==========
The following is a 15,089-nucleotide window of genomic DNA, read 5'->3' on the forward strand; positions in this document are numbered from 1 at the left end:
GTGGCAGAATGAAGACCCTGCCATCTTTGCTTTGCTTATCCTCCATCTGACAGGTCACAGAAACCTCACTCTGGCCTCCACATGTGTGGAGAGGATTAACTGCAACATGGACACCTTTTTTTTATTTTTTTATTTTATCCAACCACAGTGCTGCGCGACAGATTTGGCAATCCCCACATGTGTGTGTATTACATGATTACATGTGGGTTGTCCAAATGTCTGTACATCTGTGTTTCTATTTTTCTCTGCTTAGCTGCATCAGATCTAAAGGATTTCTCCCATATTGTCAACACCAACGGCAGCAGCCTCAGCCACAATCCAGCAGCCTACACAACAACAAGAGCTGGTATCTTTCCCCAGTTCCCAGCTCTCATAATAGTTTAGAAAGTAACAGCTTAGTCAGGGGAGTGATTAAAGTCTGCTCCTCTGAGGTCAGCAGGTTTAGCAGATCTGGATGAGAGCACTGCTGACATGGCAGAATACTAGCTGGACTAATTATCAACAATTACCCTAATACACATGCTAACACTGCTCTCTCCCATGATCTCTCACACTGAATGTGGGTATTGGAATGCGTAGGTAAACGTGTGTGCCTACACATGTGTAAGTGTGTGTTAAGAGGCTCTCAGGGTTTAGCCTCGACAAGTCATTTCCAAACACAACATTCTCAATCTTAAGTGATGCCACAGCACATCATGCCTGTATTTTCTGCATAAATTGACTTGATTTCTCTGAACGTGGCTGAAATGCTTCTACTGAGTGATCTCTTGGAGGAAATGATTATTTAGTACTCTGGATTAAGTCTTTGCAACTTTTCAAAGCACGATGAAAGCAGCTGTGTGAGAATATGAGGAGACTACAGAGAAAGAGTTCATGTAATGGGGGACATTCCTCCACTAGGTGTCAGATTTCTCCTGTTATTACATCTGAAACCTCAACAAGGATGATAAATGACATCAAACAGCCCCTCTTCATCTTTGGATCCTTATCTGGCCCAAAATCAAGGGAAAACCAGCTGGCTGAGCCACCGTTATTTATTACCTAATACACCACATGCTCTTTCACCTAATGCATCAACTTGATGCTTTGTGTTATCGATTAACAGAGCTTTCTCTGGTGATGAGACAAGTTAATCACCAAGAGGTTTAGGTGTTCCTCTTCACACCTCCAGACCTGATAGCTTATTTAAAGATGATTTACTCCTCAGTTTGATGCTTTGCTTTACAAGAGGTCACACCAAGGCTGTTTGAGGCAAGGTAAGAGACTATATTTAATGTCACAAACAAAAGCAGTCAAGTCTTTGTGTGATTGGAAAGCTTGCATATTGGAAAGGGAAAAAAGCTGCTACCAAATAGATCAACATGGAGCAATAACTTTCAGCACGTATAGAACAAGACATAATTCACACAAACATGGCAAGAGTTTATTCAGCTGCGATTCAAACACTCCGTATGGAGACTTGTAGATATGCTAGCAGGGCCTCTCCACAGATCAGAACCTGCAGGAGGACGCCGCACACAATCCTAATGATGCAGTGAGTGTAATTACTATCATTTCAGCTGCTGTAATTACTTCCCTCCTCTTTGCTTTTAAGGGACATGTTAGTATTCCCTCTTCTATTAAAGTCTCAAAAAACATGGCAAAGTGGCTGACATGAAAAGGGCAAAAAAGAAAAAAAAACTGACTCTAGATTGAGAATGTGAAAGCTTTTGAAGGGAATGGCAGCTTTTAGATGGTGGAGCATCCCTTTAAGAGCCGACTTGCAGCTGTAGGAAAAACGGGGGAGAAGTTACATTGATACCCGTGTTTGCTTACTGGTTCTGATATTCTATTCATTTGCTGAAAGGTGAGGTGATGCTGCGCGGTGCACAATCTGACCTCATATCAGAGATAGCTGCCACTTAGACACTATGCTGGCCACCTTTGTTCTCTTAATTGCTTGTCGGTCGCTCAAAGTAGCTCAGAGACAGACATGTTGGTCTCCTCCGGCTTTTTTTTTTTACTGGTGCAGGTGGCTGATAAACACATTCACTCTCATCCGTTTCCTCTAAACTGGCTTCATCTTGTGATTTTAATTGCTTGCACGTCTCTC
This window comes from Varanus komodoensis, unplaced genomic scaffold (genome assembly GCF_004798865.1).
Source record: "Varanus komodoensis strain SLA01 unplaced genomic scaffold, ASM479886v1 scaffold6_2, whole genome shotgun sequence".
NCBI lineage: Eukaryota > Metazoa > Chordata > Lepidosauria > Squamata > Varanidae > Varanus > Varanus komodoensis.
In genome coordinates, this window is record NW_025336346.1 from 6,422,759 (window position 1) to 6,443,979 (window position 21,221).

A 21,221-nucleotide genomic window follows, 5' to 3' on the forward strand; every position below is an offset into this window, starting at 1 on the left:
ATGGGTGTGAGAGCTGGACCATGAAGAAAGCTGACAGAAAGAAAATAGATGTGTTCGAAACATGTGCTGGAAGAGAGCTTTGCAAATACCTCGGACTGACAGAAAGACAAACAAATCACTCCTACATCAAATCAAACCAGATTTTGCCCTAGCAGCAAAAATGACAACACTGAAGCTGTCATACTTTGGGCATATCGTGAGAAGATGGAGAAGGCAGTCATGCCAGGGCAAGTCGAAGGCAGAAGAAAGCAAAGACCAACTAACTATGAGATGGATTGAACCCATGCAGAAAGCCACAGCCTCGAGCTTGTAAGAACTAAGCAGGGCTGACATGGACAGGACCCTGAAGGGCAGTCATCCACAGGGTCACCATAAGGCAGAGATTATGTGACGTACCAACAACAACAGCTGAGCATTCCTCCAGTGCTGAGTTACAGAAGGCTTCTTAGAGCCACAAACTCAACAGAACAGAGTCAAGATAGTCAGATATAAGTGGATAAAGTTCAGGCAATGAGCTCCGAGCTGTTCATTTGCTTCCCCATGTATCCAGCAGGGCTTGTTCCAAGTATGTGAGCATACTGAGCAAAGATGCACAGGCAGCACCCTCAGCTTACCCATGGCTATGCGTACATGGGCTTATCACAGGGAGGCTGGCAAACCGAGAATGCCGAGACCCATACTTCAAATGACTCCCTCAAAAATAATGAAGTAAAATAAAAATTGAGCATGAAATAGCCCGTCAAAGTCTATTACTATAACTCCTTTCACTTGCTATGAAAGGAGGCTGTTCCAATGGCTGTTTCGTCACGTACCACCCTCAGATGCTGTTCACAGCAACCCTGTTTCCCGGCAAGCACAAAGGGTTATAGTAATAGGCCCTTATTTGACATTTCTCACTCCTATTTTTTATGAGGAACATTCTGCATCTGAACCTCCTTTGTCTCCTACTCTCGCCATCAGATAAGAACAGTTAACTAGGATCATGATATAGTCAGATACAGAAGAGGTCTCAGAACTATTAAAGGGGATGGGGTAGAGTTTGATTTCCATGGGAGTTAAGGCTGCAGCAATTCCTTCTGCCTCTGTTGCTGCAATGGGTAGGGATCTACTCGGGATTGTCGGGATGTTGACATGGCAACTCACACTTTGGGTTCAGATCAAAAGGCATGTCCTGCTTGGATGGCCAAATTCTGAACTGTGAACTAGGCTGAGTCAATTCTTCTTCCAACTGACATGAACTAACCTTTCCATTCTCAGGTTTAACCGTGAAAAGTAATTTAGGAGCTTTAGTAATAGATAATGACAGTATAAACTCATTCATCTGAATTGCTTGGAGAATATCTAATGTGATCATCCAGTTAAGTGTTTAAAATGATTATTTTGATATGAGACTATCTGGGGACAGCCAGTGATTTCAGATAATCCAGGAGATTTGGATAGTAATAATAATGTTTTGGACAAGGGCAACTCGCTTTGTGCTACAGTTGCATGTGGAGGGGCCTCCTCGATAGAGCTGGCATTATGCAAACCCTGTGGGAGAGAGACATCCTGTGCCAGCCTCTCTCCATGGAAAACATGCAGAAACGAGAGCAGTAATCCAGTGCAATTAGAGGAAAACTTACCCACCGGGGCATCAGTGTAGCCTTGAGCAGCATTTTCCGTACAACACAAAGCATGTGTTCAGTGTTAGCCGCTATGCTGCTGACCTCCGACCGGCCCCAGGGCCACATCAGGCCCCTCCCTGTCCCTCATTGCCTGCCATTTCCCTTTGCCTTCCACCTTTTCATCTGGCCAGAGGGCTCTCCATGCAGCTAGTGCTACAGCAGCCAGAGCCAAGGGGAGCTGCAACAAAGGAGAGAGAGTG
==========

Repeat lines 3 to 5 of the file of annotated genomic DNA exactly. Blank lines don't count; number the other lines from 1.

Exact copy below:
This window comes from Varanus komodoensis, unplaced genomic scaffold (genome assembly GCF_004798865.1).
Source record: "Varanus komodoensis strain SLA01 unplaced genomic scaffold, ASM479886v1 scaffold6_2, whole genome shotgun sequence".
NCBI lineage: Eukaryota > Metazoa > Chordata > Lepidosauria > Squamata > Varanidae > Varanus > Varanus komodoensis.